It is September, and most of us get back to work. Not that work has ever been very far, what with Smart Phones and Ipads keeping us connected. Few of us these days dare not to look at their mails for a full two weeks… But that was the topic of an earlier editorial.
We have started a poster campaign in our Group. This way we try to draw the attention of our employees to topics we believe are particularly relevant. You will find the one for September below.
Why change? “If it is not broken, don’t fix it.” Or “Never change a winning team.”
As you know, life is not that simple. There are many reasons we constantly and forever need to improve our ways, procedures, services and systems.
In 1990, I went to collect my brand new BMW 318 Touring. The guy from the dealer explained the functions, one of them being not to do anything to start the car – just turn the key and nothing else. That was a novelty. If you are about my age, you may remember that the first question we used to ask if we had to drive someone else’s car was “How does it start?”. When I wanted to leave, the steering wheel seemed to be stuck, so I went back in. The dealer started the car again, and drove a few rounds on the parking. “There is nothing wrong with the steering. There is no power steering on this car, that is an option you did not take.” I of course felt like the idiot I was, first for not ordering this option and second for identifying the issue correctly.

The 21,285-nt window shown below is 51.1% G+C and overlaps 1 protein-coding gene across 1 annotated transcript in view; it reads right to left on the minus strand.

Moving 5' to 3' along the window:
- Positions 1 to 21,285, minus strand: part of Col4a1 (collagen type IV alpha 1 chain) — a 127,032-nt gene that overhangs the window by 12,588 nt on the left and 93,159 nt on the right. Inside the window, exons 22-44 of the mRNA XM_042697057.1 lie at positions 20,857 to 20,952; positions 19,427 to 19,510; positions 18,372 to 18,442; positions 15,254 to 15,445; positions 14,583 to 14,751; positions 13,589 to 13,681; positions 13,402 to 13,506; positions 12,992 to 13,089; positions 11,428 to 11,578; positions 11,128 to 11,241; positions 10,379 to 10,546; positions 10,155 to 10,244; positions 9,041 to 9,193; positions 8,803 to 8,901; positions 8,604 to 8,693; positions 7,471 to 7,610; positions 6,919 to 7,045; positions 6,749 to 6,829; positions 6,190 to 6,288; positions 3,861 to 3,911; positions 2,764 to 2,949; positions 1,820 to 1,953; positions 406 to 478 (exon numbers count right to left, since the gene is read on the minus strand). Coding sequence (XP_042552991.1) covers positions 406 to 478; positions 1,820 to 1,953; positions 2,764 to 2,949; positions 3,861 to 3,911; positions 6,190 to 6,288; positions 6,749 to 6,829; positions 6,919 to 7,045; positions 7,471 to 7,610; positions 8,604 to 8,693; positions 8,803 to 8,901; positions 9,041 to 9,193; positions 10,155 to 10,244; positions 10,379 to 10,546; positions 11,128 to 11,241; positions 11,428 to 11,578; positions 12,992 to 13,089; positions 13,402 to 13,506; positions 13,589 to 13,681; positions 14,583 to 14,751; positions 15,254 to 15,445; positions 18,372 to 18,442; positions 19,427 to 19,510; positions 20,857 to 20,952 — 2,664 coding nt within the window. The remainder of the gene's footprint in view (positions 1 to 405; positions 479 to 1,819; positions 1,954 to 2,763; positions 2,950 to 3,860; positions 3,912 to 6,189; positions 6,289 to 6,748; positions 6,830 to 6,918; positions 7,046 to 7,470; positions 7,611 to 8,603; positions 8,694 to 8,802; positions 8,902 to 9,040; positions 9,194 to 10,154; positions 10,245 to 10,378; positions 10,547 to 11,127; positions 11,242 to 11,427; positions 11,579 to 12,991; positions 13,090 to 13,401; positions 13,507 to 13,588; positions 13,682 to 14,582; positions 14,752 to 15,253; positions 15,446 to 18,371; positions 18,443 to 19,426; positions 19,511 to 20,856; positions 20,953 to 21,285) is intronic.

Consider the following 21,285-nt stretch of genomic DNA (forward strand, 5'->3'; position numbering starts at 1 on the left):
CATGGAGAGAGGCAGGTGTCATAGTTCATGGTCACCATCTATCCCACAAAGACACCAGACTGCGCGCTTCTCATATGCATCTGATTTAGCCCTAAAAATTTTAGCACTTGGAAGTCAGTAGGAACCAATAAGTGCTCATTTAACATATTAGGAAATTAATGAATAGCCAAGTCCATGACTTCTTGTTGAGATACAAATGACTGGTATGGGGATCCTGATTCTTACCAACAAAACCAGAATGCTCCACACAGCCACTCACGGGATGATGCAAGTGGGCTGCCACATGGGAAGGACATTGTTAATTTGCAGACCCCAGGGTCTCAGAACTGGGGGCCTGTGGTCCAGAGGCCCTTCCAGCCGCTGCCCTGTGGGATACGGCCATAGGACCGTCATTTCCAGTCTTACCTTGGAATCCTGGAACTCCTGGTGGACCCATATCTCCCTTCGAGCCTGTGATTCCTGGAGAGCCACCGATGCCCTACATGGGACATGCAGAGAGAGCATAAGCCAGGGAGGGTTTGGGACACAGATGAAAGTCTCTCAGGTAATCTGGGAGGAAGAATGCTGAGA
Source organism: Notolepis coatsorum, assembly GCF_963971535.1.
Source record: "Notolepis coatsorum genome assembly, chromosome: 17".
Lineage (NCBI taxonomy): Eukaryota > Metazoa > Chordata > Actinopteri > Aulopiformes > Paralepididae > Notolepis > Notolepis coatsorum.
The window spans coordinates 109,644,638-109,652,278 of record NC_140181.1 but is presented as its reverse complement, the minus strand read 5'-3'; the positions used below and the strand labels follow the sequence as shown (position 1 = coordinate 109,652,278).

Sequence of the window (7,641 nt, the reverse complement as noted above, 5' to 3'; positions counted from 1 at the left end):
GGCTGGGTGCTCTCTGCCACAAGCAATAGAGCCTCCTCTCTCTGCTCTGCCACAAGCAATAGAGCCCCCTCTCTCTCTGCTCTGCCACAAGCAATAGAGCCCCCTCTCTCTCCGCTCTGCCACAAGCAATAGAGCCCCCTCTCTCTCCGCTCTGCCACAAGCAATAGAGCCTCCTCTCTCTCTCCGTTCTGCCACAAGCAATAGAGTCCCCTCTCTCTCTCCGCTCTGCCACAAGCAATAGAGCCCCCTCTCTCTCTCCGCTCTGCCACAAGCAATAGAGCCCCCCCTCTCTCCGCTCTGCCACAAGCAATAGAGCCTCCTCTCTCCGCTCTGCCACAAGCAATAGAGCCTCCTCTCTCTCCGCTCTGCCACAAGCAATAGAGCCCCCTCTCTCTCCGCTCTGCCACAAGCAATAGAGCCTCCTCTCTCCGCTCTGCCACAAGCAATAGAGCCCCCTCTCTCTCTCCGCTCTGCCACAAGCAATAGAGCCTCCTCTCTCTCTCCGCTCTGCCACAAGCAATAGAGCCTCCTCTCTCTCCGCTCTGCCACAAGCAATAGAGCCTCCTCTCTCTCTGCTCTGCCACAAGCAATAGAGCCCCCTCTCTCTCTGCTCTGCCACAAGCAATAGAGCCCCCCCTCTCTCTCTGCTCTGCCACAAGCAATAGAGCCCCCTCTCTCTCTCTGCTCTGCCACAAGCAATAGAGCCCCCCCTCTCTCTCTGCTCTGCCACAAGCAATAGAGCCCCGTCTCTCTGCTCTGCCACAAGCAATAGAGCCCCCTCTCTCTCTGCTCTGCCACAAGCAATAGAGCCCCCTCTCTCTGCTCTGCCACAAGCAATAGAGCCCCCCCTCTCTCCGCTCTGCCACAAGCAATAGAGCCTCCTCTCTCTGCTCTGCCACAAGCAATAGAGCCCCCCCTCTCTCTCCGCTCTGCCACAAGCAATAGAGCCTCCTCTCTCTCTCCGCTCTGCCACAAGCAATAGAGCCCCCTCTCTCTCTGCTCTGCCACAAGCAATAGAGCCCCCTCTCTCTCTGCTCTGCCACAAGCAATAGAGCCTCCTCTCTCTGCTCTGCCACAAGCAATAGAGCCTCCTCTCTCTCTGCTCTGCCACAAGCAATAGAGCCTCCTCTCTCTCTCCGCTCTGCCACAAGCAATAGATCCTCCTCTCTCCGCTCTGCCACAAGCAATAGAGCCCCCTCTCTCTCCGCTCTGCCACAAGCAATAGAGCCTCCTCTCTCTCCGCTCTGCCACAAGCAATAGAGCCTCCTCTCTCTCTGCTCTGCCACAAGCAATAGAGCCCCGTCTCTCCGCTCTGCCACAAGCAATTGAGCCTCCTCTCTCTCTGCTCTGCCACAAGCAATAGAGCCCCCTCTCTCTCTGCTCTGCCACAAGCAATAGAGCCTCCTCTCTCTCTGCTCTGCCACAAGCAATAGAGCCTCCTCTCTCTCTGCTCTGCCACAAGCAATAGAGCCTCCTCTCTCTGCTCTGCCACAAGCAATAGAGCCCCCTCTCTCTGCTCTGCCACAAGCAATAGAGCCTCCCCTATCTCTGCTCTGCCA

I do not believe there are many cars on the market without power steering. In addition, cars have become cheaper and have far more standard features than 20 years ago. Car manufacturers which were not able to keep up with these constant improvements have been taken over, or are out of the market.
Our competition is constantly and fast improving. How fast? I do not know, and it is difficult to find out. For our survival, I just must assume they go very fast indeed.
More importantly, our esteemed customers are constantly demanding – and deserving – better systems for a lower price. Better in terms of safety, in terms of delivery times (usually one month earlier than we can really do), in terms of noise, functionality, reliability and user interfaces.
How do we answer these needs? There are many things we do, or try to do, many of them I do not wish to share with you here in public. What I do wish to share is the need to work internally, with our own employees. We are extremely proud of our work force, which is highly talented and highly experienced. However, our Managers tend to be very focused on cost, and have a tendency to assign their team members 100% of their available time to projects. Here we must make a change, and this will be our focus for the coming months. We need to make time available for training. Experienced people need time off to follow training, for instance by suppliers on new developments in the market. Importantly, our experienced people also need time available to train our (many) new employees. We have introduced a rule that ALL employees need to follow at least three days of formal training per year. Some need, of course, more. This is an investment we have decided to make. That is where the poster for the Month comes in.
We need to instil a culture of continuous improvement in our company. Not because there is anything particularly wrong with us today.
It is because tomorrow we need to be better.
Maarten van Leeuwen
Group Managing Director
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